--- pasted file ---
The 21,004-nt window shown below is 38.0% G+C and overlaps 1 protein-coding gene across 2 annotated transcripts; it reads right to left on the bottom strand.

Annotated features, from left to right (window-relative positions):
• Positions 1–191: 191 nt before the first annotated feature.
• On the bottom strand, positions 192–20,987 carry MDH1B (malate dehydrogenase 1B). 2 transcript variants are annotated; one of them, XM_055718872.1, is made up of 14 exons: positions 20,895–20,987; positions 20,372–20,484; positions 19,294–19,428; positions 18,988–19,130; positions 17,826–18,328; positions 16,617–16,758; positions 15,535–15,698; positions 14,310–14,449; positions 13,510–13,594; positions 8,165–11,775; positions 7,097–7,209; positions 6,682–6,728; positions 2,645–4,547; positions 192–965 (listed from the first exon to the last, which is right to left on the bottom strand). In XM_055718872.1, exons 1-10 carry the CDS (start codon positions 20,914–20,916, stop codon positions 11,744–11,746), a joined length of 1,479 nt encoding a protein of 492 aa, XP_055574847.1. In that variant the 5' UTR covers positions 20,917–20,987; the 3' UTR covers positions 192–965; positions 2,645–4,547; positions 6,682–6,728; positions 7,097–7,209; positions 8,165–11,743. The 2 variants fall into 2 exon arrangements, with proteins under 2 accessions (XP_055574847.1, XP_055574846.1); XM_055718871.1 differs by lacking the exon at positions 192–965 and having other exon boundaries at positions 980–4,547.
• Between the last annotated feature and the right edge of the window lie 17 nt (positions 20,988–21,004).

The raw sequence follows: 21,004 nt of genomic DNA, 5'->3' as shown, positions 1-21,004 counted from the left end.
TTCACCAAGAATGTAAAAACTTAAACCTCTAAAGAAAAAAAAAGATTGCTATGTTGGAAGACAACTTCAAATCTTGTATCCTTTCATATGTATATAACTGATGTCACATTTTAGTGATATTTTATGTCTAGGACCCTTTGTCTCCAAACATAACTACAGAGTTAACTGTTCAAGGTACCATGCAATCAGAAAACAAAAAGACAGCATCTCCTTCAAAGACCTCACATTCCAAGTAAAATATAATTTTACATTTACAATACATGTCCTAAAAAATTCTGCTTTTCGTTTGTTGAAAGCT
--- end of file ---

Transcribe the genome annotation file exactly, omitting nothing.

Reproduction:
The 21,004-nt window shown below is 38.0% G+C and overlaps 1 protein-coding gene across 2 annotated transcripts; it reads right to left on the bottom strand.

Annotated features, from left to right (window-relative positions):
• Positions 1–191: 191 nt before the first annotated feature.
• On the bottom strand, positions 192–20,987 carry MDH1B (malate dehydrogenase 1B). 2 transcript variants are annotated; one of them, XM_055718872.1, is made up of 14 exons: positions 20,895–20,987; positions 20,372–20,484; positions 19,294–19,428; positions 18,988–19,130; positions 17,826–18,328; positions 16,617–16,758; positions 15,535–15,698; positions 14,310–14,449; positions 13,510–13,594; positions 8,165–11,775; positions 7,097–7,209; positions 6,682–6,728; positions 2,645–4,547; positions 192–965 (listed from the first exon to the last, which is right to left on the bottom strand). In XM_055718872.1, exons 1-10 carry the CDS (start codon positions 20,914–20,916, stop codon positions 11,744–11,746), a joined length of 1,479 nt encoding a protein of 492 aa, XP_055574847.1. In that variant the 5' UTR covers positions 20,917–20,987; the 3' UTR covers positions 192–965; positions 2,645–4,547; positions 6,682–6,728; positions 7,097–7,209; positions 8,165–11,743. The 2 variants fall into 2 exon arrangements, with proteins under 2 accessions (XP_055574847.1, XP_055574846.1); XM_055718871.1 differs by lacking the exon at positions 192–965 and having other exon boundaries at positions 980–4,547.
• Between the last annotated feature and the right edge of the window lie 17 nt (positions 20,988–21,004).

The raw sequence follows: 21,004 nt of genomic DNA, 5'->3' as shown, positions 1-21,004 counted from the left end.
TTCACCAAGAATGTAAAAACTTAAACCTCTAAAGAAAAAAAAAGATTGCTATGTTGGAAGACAACTTCAAATCTTGTATCCTTTCATATGTATATAACTGATGTCACATTTTAGTGATATTTTATGTCTAGGACCCTTTGTCTCCAAACATAACTACAGAGTTAACTGTTCAAGGTACCATGCAATCAGAAAACAAAAAGACAGCATCTCCTTCAAAGACCTCACATTCCAAGTAAAATATAATTTTACATTTACAATACATGTCCTAAAAAATTCTGCTTTTCGTTTGTTGAAAGCT